Did Miami-Dade restaurant owners redeem a bunch of Get Out of Roach Citation for Free cards? Did Miami-Dade roaches leave for the season? Or, did they have their own version of white flight?
Because this Roach Report of Miami-Dade restaurants recently cited for live roaches comes light on volume. Only six restaurants made the list. But while there's a lack of quantity, the per capita "ew" remains the same.
This report comes from state restaurant inspections, and as is custom, we start with the restaurants that got shut down for the day and had roach issues among their High Priority violations.
▪ Inedit Gourmet, 12100 SW 132nd Ct. #A-116, South Miami-Dade — On his March 23 visit, the inspector saw "approximately 27 live roaches found in the kitchen on walls and floors next to the three compartment sink area" as well as roach poop "on the walls in the kitchen next to the three compartment sink area."
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Improper storage of fish caused a Stop Sale to be dropped on 49 pounds of fish. And their cutting board had enough cut marks that it was "no longer cleanable." That means there were little bits of fat, poultry and other foodstuffs taking residence in there like squatters.
Inedit was allowed to reopen March 26.
▪ Wongs, 12420 Biscayne Blvd., North Miami — One roach crawling by the dishwashing machine? One dead roach behind the dishwasher drain board?
That didn’t grab our attention from Wong's April 9 inspection as much as the Stop Sale after the inspector saw "cooked chicken wings draining oil onto newspaper on the kitchen table." Newsprint as post-cooking seasoning? Seems a little expensive, as well as inky.
Also, all these foods were supposed to be held at 41 degrees or less: bean sprouts (found at 89 degrees); cut lettuce (87 degrees); cooked rice (89 degrees); raw beef (47 degrees); and raw chicken (50 degrees).
Some of the kitchen slicing was done by a knife "stored in cracks between pieces of equipment." If that seems a little lazy, apparently moving a broom is beyond the energy reserves of the kitchen workers: "Observed approximately one dead rodent underneath the cook line."
Wongs’s got it together for an April 10 reopening.
High priority violations
Then, there were the places that got "Administrative Complaint Recommended." The official explanation for this is, "Existence of high priority violations found during an inspection require administrative action to ensure compliance." In action, it means you were within a sneeze of getting closed down.
▪ Huang’s China Buffet, 3800 West 18th Ave., Hialeah — Huang's topped this Roach Report with 44 total violations. Among its eight High Priority violations were "one live roach found under a two-compartment sink next to a barbecue oven and one live roach in the bottom of the dish machine located next to cookline."
Those two seem to be the survivors of a once mighty clan, judging by a description that sounds like Huang's Roach Morgue: "seven plus dead roaches under cabinets in front counter steam tables ... 15 plus dead roaches on electrical compartment on top of dish machine ... 10 plus dead roaches on a glue trap in the bottom of a preparation table in kitchen area."
Huang's had hand problems, too. "Employee handled soiled dishes or utensils and then handled clean dishes or utensils without washing hands," and "bare hand contact with ready-to-eat food while the establishment is under a foodborne illness investigation. Observed employee scooped ice with a cup touching ice with bare hands."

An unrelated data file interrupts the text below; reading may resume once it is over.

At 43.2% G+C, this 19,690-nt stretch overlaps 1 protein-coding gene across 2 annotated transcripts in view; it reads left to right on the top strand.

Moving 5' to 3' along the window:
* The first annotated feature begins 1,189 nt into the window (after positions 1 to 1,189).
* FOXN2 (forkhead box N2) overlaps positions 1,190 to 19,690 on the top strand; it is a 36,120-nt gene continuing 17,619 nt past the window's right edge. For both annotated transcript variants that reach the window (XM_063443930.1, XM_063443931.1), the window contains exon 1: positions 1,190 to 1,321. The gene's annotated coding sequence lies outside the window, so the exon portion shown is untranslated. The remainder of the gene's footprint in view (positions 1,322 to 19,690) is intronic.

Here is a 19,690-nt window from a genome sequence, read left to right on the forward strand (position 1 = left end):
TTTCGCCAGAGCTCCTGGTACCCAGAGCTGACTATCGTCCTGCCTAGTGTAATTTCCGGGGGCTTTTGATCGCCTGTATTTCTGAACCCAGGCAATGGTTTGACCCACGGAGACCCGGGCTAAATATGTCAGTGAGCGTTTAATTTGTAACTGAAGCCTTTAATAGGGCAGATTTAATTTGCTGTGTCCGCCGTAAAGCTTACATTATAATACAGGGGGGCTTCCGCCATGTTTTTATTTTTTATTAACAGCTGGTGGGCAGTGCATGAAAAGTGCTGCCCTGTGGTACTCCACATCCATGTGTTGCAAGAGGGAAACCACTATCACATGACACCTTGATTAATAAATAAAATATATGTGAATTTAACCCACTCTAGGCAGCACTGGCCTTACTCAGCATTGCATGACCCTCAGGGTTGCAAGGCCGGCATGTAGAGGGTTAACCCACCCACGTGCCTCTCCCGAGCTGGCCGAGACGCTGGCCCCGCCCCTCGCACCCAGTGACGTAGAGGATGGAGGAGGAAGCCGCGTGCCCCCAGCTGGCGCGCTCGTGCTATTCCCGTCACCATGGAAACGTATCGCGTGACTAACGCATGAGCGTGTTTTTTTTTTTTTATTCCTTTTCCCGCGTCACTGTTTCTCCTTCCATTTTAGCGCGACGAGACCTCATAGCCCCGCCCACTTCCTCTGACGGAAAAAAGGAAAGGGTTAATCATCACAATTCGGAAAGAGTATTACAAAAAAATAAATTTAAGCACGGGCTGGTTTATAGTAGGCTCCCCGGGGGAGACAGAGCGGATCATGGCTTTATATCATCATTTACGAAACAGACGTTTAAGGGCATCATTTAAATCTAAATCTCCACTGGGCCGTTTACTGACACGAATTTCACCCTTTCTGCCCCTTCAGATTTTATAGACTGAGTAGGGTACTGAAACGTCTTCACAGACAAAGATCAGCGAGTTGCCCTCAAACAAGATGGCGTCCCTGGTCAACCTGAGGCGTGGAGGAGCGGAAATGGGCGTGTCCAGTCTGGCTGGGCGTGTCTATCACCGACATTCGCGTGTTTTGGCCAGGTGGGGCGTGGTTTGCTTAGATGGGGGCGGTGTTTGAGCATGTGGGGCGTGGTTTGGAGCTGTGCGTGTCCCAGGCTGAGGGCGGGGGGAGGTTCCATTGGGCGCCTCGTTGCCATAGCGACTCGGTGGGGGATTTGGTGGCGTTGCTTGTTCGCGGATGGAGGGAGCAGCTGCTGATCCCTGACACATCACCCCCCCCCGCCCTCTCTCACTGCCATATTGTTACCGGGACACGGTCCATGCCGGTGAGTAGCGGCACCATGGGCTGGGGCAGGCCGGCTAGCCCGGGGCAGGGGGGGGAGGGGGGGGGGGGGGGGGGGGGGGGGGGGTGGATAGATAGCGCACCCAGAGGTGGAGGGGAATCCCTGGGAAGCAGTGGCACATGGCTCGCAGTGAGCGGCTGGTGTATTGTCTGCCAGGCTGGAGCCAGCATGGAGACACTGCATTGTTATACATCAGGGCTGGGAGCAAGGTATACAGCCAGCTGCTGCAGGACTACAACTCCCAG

You don't want want to see anything handled with bare hands, anyway, but especially in a place cited for "build-up of food debris, dust or dirt on nonfood-contact surface. Observed door handles on coolers soiled, exit back door with very heavy food debris, cooler baskets soiled, all cooking equipment, table fan."
The men's bathroom door wasn't tight-fitting or self-closing.
Also, Huang's sold people "crab" but gave them "Mr. Krab:" "At the time of inspection observed operator advertise crab Rangoon on the menu but product used is imitation king crab legs."
The buffet line's imitation krab sushi rolls were among the foods not kept at a temperature that would curtail bacteria growth. Also on that list were cooked pork, raw beef, raw chicken and pork wonton.
And the bread-and-butter might have included some extra sauce: “Observed margarine and bread not stored under sneeze guard.”
▪ Miami Subs, 600 NE 167th St., North Miami Beach — The bug side of the April 11 inspection: a couple of live roaches by the milkshake machine near the drive-thru's second window and a couple of dead ones by the ice machine there; and a corpse by the reach-in cooler behind the bar; seven dead ones behind an unused reach-in cooler near the bar; and one dead roach by the refrigerator by the front counter.
Speaking of the ice machine, "accumulation of black/green mold-like substance in the interior of the ice machine."
The marinara sauce in the steam unit by the cook line is supposed to be kept at 135 degrees. It was being kept at 70 degrees.
On the April 12 comeback, the inspector saw a live roach on the wall near the aforementioned milkshake machine, three dead roaches by the milk machine and another three dead ones in a corner.
A warning or less
Then, there were the places where inspectors saw live roaches, but the overall violations added up to a warning or less.
▪ Babylon Turkish Restaurant, 560 Washington Ave., Miami Beach — One live roach crawling on the dishwasher.
▪ IRD-Harry Soffer Room, 19999 W. Country Club Dr., Aventura — Four live roaches in the kitchen cove molding at the floor/wall junction by the walk-in cooler and one inside the walk-in cooler. But also, more than 100 pieces of roach excrement on the kitchen walls by the walk-in cooler.